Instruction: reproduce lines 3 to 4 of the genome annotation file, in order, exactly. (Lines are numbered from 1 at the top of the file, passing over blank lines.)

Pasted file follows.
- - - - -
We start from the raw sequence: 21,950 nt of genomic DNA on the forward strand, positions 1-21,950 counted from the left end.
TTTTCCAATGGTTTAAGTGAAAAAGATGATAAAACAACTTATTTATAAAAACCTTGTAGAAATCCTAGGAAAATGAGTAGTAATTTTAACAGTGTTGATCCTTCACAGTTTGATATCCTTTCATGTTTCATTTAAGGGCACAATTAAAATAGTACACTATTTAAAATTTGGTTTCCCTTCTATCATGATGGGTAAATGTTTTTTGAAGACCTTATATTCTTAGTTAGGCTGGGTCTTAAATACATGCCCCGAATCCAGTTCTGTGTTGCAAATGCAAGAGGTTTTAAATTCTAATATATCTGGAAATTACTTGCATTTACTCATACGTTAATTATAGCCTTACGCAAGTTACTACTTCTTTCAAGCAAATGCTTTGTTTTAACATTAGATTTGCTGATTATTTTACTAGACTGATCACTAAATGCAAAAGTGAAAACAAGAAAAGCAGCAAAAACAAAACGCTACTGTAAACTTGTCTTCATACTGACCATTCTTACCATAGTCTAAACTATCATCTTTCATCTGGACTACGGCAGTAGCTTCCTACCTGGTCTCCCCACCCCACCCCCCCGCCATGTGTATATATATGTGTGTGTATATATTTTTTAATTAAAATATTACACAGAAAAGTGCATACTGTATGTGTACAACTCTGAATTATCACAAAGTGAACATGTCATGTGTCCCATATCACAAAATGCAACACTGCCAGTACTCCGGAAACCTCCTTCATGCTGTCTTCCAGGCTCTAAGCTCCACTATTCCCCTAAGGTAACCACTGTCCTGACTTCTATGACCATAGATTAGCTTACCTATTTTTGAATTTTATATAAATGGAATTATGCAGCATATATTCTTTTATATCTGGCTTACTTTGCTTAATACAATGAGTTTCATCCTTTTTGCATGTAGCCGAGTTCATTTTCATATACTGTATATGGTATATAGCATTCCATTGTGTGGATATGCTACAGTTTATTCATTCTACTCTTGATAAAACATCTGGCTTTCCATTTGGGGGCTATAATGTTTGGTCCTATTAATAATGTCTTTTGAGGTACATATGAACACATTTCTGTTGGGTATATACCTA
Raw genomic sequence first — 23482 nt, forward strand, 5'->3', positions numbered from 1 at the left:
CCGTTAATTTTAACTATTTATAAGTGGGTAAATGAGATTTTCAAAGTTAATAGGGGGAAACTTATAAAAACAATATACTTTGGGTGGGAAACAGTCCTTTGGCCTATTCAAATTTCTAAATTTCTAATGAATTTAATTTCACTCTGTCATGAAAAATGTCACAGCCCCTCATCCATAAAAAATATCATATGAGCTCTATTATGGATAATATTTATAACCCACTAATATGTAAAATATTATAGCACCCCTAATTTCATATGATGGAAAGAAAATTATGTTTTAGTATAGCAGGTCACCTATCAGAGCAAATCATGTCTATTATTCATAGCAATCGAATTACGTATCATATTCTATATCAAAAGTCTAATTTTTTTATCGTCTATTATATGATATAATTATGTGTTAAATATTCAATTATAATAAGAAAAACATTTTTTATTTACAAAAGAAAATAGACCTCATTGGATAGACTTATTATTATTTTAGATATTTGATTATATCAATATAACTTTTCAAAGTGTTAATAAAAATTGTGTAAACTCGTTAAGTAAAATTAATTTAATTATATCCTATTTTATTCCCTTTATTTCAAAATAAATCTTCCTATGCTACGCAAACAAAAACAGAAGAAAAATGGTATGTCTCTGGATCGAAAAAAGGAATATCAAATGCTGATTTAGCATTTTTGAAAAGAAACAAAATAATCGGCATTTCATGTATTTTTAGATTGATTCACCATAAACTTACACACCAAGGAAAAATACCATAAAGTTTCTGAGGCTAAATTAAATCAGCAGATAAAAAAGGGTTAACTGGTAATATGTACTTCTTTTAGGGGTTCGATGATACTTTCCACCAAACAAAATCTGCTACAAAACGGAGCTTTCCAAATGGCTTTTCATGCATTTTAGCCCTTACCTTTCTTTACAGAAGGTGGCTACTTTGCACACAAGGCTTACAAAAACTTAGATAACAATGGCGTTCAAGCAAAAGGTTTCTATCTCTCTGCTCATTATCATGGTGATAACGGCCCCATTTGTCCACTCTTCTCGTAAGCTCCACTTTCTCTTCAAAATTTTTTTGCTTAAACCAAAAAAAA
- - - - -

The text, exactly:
Raw genomic sequence first — 23482 nt, forward strand, 5'->3', positions numbered from 1 at the left:
CCGTTAATTTTAACTATTTATAAGTGGGTAAATGAGATTTTCAAAGTTAATAGGGGGAAACTTATAAAAACAATATACTTTGGGTGGGAAACAGTCCTTTGGCCTATTCAAATTTCTAAATTTCTAATGAATTTAATTTCACTCTGTCATGAAAAATGTCACAGCCCCTCATCCATAAAAAATATCATATGAGCTCTATTATGGATAATATTTATAACCCACTAATATGTAAAATATTATAGCACCCCTAATTTCATATGATGGAAAGAAAATTATGTTTTAGTATAGCAGGTCACCTATCAGAGCAAATCATGTCTATTATTCATAGCAATCGAATTACGTATCATATTCTATATCAAAAGTCTAATTTTTTTATCGTCTATTATATGATATAATTATGTGTTAAATATTCAATTATAATAAGAAAAACATTTTTTATTTACAAAAGAAAATAGACCTCATTGGATAGACTTATTATTATTTTAGATATTTGATTATATCAATATAACTTTTCAAAGTGTTAATAAAAATTGTGTAAACTCGTTAAGTAAAATTAATTTAATTATATCCTATTTTATTCCCTTTATTTCAAAATAAATCTTCCTATGCTACGCAAACAAAAACAGAAGAAAAATGGTATGTCTCTGGATCGAAAAAAGGAATATCAAATGCTGATTTAGCATTTTTGAAAAGAAACAAAATAATCGGCATTTCATGTATTTTTAGATTGATTCACCATAAACTTACACACCAAGGAAAAATACCATAAAGTTTCTGAGGCTAAATTAAATCAGCAGATAAAAAAGGGTTAACTGGTAATATGTACTTCTTTTAGGGGTTCGATGATACTTTCCACCAAACAAAATCTGCTACAAAACGGAGCTTTCCAAATGGCTTTTCATGCATTTTAGCCCTTACCTTTCTTTACAGAAGGTGGCTACTTTGCACACAAGGCTTACAAAAACTTAGATAACAATGGCGTTCAAGCAAAAGGTTTCTATCTCTCTGCTCATTATCATGGTGATAACGGCCCCATTTGTCCACTCTTCTCGTAAGCTCCACTTTCTCTTCAAAATTTTTTTGCTTAAACCAAAAAAAA